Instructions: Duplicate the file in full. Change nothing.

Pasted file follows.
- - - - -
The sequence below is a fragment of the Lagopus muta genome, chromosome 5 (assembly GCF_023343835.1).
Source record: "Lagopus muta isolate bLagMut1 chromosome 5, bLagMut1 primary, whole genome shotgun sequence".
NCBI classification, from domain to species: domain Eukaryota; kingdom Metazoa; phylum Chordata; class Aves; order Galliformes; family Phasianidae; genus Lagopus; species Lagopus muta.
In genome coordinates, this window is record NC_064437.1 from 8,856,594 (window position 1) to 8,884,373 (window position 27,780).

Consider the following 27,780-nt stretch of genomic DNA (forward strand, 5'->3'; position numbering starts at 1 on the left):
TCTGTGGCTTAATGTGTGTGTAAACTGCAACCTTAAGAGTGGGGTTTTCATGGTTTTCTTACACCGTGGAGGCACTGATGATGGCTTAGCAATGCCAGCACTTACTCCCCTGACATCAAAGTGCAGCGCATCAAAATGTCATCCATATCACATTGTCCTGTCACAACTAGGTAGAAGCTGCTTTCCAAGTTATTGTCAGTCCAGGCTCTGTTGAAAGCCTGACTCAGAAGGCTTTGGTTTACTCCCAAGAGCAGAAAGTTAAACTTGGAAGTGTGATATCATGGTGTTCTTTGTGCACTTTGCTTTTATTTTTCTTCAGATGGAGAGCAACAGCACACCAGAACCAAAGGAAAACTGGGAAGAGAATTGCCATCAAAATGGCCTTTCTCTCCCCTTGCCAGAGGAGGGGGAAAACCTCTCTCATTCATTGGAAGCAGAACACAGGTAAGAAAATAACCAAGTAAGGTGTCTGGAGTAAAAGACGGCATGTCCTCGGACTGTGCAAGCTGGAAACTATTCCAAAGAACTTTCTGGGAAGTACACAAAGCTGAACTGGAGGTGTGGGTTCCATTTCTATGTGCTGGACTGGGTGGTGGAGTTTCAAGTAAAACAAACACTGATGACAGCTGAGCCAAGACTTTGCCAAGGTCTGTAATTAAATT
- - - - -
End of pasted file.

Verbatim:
The sequence below is a fragment of the Lagopus muta genome, chromosome 5 (assembly GCF_023343835.1).
Source record: "Lagopus muta isolate bLagMut1 chromosome 5, bLagMut1 primary, whole genome shotgun sequence".
NCBI classification, from domain to species: domain Eukaryota; kingdom Metazoa; phylum Chordata; class Aves; order Galliformes; family Phasianidae; genus Lagopus; species Lagopus muta.
In genome coordinates, this window is record NC_064437.1 from 8,856,594 (window position 1) to 8,884,373 (window position 27,780).

Consider the following 27,780-nt stretch of genomic DNA (forward strand, 5'->3'; position numbering starts at 1 on the left):
TCTGTGGCTTAATGTGTGTGTAAACTGCAACCTTAAGAGTGGGGTTTTCATGGTTTTCTTACACCGTGGAGGCACTGATGATGGCTTAGCAATGCCAGCACTTACTCCCCTGACATCAAAGTGCAGCGCATCAAAATGTCATCCATATCACATTGTCCTGTCACAACTAGGTAGAAGCTGCTTTCCAAGTTATTGTCAGTCCAGGCTCTGTTGAAAGCCTGACTCAGAAGGCTTTGGTTTACTCCCAAGAGCAGAAAGTTAAACTTGGAAGTGTGATATCATGGTGTTCTTTGTGCACTTTGCTTTTATTTTTCTTCAGATGGAGAGCAACAGCACACCAGAACCAAAGGAAAACTGGGAAGAGAATTGCCATCAAAATGGCCTTTCTCTCCCCTTGCCAGAGGAGGGGGAAAACCTCTCTCATTCATTGGAAGCAGAACACAGGTAAGAAAATAACCAAGTAAGGTGTCTGGAGTAAAAGACGGCATGTCCTCGGACTGTGCAAGCTGGAAACTATTCCAAAGAACTTTCTGGGAAGTACACAAAGCTGAACTGGAGGTGTGGGTTCCATTTCTATGTGCTGGACTGGGTGGTGGAGTTTCAAGTAAAACAAACACTGATGACAGCTGAGCCAAGACTTTGCCAAGGTCTGTAATTAAATT